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THE WAHOO NEWS
The Wahoo is a loner, a type of pelagic fish which lives in small groups of 2 to 6 fish and can often be found traveling and feeding alone.Wahoo tend to congregate around or near to floating objects or around bottom structures and abnormalities such as upwellingís, ledges, reefs, shelves and wrecks where food sources are abundant. Wahoo are found in the tropical and subtropical waters of both the Atlantic and Pacific oceans.Wahoo will normally migrate toward cooler waters during the warmer summer seasons as the water temperatures begin to rise. On the Pacific coasts of Panama, Costa Rica and the Baja concentrations of Wahoo can be found during the summer season which coincides with the rainy season and cooler water temperatures. Wahoo have also been known to hang around the mouths of rivers and inlets waiting for an easy meal during the tidal change.The Wahoo is reputed to be one of the fastest fish in the sea. It can reach speeds of 45 to 50 miles per hour on the strike and strip several hundred yards of line from a reel in just a few seconds.The Wahoo can grow to well over 100 pounds. The current Wahoo All Tackle World Record was set in 2005 in Cabo San Lucas, Mexico with a Wahoo weighing in at 184 pounds.
Wahoo actively feed at dusk and at dawn, although the right location, conditions, bait and angling tactics can bring on a ferocious Wahoo strike at anytime of the day. The Wahoo feed on flying fish, ballyhoo, pilchards, shad, squid, small mackerel and tuna. High speed trolling is the most popular way of fishing for Wahoo. Experienced anglers targeting Wahoo will begin their trolling speed at or above 10 knots and speeds of 18 knots are not uncommon. Of course trolling at high speeds requires special tackle and baiting techniques. To insure the Wahoo hook up from the onset most captains will opt for heavier tackle over the light tackle setups.Most light tackle outfits just canít stand up to the pure shock and awe of a 50 pound Wahoo strike at an 18 knot trolling speed. Most captains and anglers will tell you that the trolling speed is one of the most important factors when fishing for Wahoo. High speed trolling and live bait fishing mix about as well as oil and water. Live bait cannot survive for very long when trolled at high speeds. Therefore rigged dead baits, strip baits and artificial lures are the primary baits of choice for Wahoo fishing. Some of the more popular artificial lures are the heavier deep running Rapalaís, Yo-Zuriís and the skirted Jet Head lures. The lure color is more dependent upon the region, water clarity and the indigenous baitfish than anything else.Although blue, green, yellow and purple on any combination tend to work well. Adding a flash or sparkle with a metallic colored skirt can also tip the scales in the anglers favor.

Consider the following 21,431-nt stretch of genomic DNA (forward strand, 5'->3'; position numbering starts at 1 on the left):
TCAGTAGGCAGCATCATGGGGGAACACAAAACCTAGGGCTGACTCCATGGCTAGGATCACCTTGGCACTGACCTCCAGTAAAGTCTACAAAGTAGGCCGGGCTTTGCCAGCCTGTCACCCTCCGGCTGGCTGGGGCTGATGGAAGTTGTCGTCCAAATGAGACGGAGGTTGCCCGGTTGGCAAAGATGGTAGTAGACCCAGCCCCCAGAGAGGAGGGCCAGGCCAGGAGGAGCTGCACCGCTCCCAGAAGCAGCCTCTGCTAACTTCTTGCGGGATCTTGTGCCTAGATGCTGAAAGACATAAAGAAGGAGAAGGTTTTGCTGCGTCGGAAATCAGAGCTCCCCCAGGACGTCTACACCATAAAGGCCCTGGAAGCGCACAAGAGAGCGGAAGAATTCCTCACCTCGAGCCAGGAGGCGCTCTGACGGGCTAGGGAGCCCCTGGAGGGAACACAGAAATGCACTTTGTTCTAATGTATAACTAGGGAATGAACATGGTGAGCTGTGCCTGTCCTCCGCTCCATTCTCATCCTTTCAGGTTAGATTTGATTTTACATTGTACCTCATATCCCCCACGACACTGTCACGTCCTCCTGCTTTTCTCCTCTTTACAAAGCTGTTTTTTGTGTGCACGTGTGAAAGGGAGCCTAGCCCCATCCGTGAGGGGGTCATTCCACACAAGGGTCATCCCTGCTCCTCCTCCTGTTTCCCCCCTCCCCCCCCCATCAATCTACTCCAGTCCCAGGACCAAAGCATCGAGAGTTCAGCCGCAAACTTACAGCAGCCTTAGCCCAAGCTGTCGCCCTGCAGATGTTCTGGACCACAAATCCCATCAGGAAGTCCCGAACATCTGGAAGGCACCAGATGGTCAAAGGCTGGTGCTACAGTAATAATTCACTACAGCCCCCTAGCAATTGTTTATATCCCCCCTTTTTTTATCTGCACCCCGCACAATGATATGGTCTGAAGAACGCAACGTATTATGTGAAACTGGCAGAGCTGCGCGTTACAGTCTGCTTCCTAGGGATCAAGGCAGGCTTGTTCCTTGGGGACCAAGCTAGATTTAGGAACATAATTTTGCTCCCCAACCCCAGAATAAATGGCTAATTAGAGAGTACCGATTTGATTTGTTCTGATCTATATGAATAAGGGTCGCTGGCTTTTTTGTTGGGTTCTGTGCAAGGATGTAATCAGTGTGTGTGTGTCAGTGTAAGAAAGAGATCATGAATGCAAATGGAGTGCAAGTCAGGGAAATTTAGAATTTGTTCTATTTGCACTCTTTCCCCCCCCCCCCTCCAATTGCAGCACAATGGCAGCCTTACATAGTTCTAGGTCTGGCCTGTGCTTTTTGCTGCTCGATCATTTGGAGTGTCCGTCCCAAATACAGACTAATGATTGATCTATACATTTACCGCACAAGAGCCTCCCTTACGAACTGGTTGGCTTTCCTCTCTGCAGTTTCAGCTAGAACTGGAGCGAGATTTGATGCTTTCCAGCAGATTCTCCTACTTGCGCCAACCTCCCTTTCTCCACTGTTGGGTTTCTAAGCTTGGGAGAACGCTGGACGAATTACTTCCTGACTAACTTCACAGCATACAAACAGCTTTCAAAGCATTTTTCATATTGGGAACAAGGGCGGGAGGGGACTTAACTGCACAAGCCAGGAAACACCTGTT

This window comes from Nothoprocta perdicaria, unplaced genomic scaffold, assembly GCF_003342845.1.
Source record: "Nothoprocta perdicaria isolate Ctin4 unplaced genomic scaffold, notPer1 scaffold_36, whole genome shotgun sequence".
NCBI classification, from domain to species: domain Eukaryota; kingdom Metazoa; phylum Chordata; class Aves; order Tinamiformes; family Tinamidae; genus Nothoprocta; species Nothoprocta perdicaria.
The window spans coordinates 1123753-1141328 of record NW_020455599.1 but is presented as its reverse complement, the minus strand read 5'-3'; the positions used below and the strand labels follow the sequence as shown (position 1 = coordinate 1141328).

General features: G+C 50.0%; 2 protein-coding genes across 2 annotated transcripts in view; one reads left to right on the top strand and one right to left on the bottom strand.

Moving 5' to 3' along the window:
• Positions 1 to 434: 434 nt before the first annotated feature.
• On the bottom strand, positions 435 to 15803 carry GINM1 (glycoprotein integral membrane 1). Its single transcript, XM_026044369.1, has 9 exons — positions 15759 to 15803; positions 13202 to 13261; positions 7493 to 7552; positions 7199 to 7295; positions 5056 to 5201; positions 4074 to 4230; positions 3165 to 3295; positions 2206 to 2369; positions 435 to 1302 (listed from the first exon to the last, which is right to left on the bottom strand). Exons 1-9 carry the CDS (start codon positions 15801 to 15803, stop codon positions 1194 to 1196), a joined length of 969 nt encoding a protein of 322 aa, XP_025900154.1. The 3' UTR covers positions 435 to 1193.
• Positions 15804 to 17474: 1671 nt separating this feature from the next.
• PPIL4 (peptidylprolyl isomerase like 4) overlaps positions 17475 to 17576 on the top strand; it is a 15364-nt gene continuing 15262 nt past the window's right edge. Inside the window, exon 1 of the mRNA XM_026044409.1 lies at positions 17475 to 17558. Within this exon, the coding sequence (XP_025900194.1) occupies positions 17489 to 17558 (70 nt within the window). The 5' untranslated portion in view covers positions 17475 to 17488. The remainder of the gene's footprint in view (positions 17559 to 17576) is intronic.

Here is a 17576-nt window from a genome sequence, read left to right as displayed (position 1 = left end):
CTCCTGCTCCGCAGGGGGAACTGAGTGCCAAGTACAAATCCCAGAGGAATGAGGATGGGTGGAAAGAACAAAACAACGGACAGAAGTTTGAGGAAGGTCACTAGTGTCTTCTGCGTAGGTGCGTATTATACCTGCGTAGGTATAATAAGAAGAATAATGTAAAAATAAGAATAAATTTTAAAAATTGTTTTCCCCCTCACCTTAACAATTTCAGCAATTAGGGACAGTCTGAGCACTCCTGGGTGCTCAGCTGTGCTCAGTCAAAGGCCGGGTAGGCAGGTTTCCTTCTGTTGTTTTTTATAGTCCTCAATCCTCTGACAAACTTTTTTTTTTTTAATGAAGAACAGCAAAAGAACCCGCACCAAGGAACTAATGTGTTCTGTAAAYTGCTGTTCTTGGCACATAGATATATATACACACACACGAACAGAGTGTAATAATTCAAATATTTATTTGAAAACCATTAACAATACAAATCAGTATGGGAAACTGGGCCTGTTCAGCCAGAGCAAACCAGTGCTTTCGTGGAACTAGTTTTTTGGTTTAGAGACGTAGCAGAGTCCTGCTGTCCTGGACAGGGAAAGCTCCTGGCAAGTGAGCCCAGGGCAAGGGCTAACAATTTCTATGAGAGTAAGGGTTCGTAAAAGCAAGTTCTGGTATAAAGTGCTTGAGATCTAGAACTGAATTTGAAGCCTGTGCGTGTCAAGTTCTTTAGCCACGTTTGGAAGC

There are several additional important factors that must be considered when rigging for high speed trolling. Like the challenge of not skipping the baits and keeping them below the surface of the water while trolling at higher speeds. To alleviate the problem, experienced anglers and mates will add a heavy cigar sinker rigged a couple of yards ahead of the leader. The weight and location of the cigar sinker will help to keep the lure or dead bait below the water surface at the higher trolling speeds. Another serious consideration is the type of leader material that will be used. The amount of shock exerted on the leader by an average size 45 pound Wahoo traveling at 40 mph and striking bait that is moving at 18 knots, is tremendous. Now consider bigger fish in the 80 to 100 pound class, as the weight and speed of the attacking Wahoo increases, so does the initial shock on the leader. For this reason adding a 10 to 15 foot length of 400 lb shock leader is not uncommon. Any other type of terminal tackle being used in the rigging should also be of the heavier class. Lastly is the tippet or lure leader which is used to attach the bait to the shock leader. Wahoo are toothy creatures and they can chew through just about any type of leader material other than metal. Thatís why youíve got to use a metal leader material when rigging the tippet.When using wire leader a properly twisted 3 to 4 foot piece of #10 or heavier wire leader will do the trick.
Be sure to recheck the wire leader closely for kinks or damage after each catch or furious strike. A damaged wire leader fail quickly when place under the stress of a charging Wahoo running at 50 mph. Braided wire or stainless steel cable are safer and really the better choices for metal leader material if you are not an expert at building and twisting wire leaders. For high speed trolling you will need a heavy action rod of at least 6 feet. The amount of drag applied to the reel will vary at higher speeds. The normal amount of drag applied to a reel spooled with 80 lb line trolling at 18 knots should be around 22 pounds. If you apply that much drag to 30 or 50 lb line the rig will likely fail under the stress of a Wahoo strike. Thatís not to say that you canít be successful at catching Wahoo in the lighter line classes. It simply means that if you use lighter line you will need to use less drag and be much better with your boat handling techniques on the initial hook up with a Big Ol Hoo! Remember to Fish Panama, Come on down! Weíll Hook You Up!